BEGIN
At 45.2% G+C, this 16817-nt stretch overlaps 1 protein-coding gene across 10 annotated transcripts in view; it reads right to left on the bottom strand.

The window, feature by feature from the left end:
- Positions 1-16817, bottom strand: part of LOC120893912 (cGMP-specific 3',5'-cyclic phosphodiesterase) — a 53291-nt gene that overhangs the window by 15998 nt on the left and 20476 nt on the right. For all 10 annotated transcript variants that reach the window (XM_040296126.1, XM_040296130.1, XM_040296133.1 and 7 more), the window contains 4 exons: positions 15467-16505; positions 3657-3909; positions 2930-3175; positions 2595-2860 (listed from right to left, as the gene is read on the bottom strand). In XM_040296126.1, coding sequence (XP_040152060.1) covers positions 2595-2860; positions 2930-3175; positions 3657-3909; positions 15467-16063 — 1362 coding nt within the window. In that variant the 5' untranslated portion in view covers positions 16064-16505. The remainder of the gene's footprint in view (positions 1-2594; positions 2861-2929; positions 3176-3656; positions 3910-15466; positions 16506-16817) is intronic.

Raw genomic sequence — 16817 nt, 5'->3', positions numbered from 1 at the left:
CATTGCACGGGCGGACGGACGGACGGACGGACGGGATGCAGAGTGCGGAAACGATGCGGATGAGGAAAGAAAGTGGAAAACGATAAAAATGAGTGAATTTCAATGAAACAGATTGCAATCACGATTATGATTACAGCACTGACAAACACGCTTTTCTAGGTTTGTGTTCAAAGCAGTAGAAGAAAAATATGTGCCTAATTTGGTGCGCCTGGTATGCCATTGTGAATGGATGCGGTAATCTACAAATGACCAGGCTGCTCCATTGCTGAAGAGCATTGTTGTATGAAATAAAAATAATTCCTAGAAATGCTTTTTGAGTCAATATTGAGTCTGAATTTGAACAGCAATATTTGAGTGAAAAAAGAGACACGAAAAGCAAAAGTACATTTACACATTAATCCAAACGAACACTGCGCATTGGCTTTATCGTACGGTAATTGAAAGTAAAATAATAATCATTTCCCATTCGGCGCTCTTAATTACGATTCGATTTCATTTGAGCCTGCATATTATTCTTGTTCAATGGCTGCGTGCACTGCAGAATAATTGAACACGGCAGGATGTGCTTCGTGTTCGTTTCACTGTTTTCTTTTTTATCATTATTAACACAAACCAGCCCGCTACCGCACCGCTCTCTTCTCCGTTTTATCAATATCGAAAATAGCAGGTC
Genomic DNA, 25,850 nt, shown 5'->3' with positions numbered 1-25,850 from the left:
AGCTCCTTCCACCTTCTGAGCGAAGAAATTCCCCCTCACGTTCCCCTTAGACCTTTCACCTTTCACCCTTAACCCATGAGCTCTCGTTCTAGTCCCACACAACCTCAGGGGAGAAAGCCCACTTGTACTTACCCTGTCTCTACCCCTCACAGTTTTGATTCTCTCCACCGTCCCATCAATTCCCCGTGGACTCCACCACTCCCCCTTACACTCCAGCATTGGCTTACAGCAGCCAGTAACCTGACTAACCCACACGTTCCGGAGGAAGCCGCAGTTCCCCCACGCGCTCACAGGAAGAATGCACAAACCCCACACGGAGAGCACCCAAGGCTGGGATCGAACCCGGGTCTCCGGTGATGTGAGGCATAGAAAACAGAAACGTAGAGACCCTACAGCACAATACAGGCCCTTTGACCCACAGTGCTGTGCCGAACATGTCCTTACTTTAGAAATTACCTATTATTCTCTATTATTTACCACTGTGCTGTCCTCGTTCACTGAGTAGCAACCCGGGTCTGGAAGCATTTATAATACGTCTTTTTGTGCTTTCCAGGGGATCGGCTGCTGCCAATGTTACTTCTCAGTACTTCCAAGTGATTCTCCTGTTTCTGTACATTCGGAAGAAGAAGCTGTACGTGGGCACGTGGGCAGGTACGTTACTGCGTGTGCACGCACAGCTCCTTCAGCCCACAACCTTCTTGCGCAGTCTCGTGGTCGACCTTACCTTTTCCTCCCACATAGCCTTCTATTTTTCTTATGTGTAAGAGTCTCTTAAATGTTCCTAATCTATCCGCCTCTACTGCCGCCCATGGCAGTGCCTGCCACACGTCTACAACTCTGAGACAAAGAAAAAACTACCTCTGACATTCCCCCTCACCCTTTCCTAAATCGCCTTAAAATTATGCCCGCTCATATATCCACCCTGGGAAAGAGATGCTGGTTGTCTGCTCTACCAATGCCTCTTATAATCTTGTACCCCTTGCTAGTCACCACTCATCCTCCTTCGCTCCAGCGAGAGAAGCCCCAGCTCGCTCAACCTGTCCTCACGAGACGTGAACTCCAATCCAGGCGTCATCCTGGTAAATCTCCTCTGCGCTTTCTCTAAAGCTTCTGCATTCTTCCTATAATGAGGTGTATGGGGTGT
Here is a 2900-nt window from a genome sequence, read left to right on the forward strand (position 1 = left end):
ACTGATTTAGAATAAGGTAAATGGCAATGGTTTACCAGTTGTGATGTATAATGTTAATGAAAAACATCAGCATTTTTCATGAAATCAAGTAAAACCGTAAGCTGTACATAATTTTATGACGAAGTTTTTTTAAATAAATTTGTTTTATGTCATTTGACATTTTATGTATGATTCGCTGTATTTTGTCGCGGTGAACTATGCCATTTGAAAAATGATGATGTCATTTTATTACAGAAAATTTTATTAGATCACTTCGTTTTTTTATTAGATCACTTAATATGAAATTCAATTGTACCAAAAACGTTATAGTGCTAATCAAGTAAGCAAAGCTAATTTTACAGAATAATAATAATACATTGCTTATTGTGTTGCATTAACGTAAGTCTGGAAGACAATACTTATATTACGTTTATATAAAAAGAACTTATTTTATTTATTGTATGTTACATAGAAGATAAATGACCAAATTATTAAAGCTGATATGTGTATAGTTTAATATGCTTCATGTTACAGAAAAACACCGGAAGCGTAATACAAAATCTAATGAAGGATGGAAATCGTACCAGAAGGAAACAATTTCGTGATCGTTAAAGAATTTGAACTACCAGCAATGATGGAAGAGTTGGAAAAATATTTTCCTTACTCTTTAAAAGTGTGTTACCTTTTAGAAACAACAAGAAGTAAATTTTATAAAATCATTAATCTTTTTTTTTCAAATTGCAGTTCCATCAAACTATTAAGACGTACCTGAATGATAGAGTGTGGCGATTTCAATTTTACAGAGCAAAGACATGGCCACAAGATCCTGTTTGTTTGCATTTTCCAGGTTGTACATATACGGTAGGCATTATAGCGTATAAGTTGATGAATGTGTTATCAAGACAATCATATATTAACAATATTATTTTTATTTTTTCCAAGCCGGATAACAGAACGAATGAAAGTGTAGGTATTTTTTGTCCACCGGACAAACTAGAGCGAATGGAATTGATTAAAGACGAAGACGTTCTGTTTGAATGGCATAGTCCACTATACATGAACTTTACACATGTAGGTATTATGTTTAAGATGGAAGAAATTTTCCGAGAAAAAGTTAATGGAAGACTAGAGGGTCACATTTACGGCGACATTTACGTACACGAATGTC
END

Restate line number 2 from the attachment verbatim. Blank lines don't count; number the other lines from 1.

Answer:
The window, feature by feature from the left end: